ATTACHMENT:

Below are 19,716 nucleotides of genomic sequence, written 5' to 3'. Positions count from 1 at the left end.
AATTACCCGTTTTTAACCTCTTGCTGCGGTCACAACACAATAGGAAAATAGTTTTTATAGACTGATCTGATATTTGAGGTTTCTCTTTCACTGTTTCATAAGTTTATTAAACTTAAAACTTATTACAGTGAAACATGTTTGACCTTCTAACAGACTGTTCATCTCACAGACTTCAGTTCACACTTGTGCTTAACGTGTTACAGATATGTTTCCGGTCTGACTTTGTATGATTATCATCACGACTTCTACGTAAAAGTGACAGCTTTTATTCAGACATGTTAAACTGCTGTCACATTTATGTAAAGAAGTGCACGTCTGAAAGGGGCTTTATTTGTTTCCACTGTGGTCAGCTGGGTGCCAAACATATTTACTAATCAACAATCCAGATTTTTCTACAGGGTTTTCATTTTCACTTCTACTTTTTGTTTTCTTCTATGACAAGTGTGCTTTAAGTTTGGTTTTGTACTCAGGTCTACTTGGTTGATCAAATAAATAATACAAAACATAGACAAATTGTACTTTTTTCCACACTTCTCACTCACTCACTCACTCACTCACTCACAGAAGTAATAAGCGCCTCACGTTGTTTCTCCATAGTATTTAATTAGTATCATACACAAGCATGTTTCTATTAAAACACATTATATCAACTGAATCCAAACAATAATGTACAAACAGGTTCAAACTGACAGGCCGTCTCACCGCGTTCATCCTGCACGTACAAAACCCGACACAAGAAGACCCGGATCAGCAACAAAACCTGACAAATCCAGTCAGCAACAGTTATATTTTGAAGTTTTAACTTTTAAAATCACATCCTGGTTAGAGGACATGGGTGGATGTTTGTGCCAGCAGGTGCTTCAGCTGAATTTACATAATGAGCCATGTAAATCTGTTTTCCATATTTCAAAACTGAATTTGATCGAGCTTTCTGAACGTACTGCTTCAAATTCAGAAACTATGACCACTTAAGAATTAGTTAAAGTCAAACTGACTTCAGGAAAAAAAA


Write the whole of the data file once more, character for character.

Below are 19,716 nucleotides of genomic sequence, written 5' to 3'. Positions count from 1 at the left end.
AATTACCCGTTTTTAACCTCTTGCTGCGGTCACAACACAATAGGAAAATAGTTTTTATAGACTGATCTGATATTTGAGGTTTCTCTTTCACTGTTTCATAAGTTTATTAAACTTAAAACTTATTACAGTGAAACATGTTTGACCTTCTAACAGACTGTTCATCTCACAGACTTCAGTTCACACTTGTGCTTAACGTGTTACAGATATGTTTCCGGTCTGACTTTGTATGATTATCATCACGACTTCTACGTAAAAGTGACAGCTTTTATTCAGACATGTTAAACTGCTGTCACATTTATGTAAAGAAGTGCACGTCTGAAAGGGGCTTTATTTGTTTCCACTGTGGTCAGCTGGGTGCCAAACATATTTACTAATCAACAATCCAGATTTTTCTACAGGGTTTTCATTTTCACTTCTACTTTTTGTTTTCTTCTATGACAAGTGTGCTTTAAGTTTGGTTTTGTACTCAGGTCTACTTGGTTGATCAAATAAATAATACAAAACATAGACAAATTGTACTTTTTTCCACACTTCTCACTCACTCACTCACTCACTCACTCACAGAAGTAATAAGCGCCTCACGTTGTTTCTCCATAGTATTTAATTAGTATCATACACAAGCATGTTTCTATTAAAACACATTATATCAACTGAATCCAAACAATAATGTACAAACAGGTTCAAACTGACAGGCCGTCTCACCGCGTTCATCCTGCACGTACAAAACCCGACACAAGAAGACCCGGATCAGCAACAAAACCTGACAAATCCAGTCAGCAACAGTTATATTTTGAAGTTTTAACTTTTAAAATCACATCCTGGTTAGAGGACATGGGTGGATGTTTGTGCCAGCAGGTGCTTCAGCTGAATTTACATAATGAGCCATGTAAATCTGTTTTCCATATTTCAAAACTGAATTTGATCGAGCTTTCTGAACGTACTGCTTCAAATTCAGAAACTATGACCACTTAAGAATTAGTTAAAGTCAAACTGACTTCAGGAAAAAAAA